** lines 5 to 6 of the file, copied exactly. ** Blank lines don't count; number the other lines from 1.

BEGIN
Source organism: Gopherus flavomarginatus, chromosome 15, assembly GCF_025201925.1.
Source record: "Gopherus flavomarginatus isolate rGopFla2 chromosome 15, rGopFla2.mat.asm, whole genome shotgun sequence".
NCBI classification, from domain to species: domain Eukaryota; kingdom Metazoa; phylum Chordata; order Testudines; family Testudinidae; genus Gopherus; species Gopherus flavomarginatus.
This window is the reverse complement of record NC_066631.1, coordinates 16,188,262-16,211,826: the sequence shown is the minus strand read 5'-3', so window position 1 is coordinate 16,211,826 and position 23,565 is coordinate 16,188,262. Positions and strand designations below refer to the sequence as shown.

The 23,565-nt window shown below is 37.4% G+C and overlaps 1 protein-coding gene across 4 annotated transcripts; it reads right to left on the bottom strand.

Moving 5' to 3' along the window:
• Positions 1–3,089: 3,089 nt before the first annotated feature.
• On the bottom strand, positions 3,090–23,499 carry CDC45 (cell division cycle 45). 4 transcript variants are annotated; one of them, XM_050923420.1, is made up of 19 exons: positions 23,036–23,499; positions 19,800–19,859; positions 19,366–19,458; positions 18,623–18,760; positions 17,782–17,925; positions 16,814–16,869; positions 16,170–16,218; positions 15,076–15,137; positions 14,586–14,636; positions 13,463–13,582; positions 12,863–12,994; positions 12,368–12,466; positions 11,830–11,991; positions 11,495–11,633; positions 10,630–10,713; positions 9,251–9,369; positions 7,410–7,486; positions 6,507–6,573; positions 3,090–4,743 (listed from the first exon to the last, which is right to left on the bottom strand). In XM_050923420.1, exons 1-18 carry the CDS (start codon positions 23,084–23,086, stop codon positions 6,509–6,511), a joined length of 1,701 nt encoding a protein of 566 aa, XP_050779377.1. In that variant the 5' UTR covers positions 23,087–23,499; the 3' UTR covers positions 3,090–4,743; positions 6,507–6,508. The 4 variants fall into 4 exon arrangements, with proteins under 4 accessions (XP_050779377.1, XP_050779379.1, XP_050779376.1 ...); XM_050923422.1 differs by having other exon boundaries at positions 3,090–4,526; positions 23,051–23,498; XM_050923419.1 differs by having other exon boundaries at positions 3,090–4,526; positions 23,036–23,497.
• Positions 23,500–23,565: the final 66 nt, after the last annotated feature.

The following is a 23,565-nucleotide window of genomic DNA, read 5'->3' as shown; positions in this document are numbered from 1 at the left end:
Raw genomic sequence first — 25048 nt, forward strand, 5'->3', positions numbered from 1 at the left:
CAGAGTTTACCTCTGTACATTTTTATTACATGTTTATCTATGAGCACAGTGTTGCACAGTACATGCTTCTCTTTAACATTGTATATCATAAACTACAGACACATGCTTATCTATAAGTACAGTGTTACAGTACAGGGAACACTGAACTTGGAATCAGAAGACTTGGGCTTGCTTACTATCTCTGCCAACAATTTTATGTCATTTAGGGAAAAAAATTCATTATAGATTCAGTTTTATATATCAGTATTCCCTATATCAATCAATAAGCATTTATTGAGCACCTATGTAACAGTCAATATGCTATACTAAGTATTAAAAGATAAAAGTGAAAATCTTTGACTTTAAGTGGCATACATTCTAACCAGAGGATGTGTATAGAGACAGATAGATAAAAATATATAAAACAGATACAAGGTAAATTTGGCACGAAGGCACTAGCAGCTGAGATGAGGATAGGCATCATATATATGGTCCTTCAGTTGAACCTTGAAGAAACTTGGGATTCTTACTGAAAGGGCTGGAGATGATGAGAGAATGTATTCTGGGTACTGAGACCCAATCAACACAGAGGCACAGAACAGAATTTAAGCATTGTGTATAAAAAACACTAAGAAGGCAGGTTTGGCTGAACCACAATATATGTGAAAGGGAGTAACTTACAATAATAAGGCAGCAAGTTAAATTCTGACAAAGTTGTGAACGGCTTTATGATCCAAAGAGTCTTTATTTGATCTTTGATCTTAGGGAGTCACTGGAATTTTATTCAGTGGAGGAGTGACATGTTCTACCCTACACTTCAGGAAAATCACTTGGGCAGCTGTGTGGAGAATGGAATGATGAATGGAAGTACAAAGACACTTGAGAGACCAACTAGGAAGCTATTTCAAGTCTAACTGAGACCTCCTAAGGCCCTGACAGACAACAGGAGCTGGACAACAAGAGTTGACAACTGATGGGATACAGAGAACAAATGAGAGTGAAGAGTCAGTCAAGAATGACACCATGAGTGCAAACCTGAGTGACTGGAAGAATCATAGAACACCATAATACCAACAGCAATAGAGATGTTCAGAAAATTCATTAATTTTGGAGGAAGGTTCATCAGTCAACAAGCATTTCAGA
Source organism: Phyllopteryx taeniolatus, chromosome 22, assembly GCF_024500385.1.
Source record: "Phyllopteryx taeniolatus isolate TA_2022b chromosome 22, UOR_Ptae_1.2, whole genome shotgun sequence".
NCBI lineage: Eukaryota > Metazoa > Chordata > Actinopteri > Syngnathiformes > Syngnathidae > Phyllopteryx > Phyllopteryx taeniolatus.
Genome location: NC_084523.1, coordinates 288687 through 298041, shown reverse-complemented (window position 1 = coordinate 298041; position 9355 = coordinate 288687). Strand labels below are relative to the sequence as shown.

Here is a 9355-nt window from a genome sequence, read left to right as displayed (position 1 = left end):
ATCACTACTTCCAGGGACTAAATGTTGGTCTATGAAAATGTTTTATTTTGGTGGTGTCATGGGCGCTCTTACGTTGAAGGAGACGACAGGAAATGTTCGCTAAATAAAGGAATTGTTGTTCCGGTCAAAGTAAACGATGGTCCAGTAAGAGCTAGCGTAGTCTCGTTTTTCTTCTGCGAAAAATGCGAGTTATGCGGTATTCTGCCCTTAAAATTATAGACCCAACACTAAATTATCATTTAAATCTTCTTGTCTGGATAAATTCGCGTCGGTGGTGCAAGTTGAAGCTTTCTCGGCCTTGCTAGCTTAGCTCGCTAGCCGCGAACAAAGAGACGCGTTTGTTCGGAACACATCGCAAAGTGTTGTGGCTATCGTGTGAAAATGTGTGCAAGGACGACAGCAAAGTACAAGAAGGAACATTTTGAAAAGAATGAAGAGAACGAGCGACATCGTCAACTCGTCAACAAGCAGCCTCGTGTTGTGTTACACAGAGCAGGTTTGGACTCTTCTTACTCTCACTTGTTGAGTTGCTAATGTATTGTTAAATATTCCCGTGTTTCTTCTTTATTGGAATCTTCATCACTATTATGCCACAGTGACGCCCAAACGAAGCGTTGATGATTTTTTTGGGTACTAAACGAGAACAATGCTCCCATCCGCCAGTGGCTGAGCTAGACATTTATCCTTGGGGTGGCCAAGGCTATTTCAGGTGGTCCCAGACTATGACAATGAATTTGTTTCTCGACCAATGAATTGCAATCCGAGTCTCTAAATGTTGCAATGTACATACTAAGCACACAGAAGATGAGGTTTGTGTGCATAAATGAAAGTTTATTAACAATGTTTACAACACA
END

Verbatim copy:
The 23,565-nt window shown below is 37.4% G+C and overlaps 1 protein-coding gene across 4 annotated transcripts; it reads right to left on the bottom strand.

Moving 5' to 3' along the window: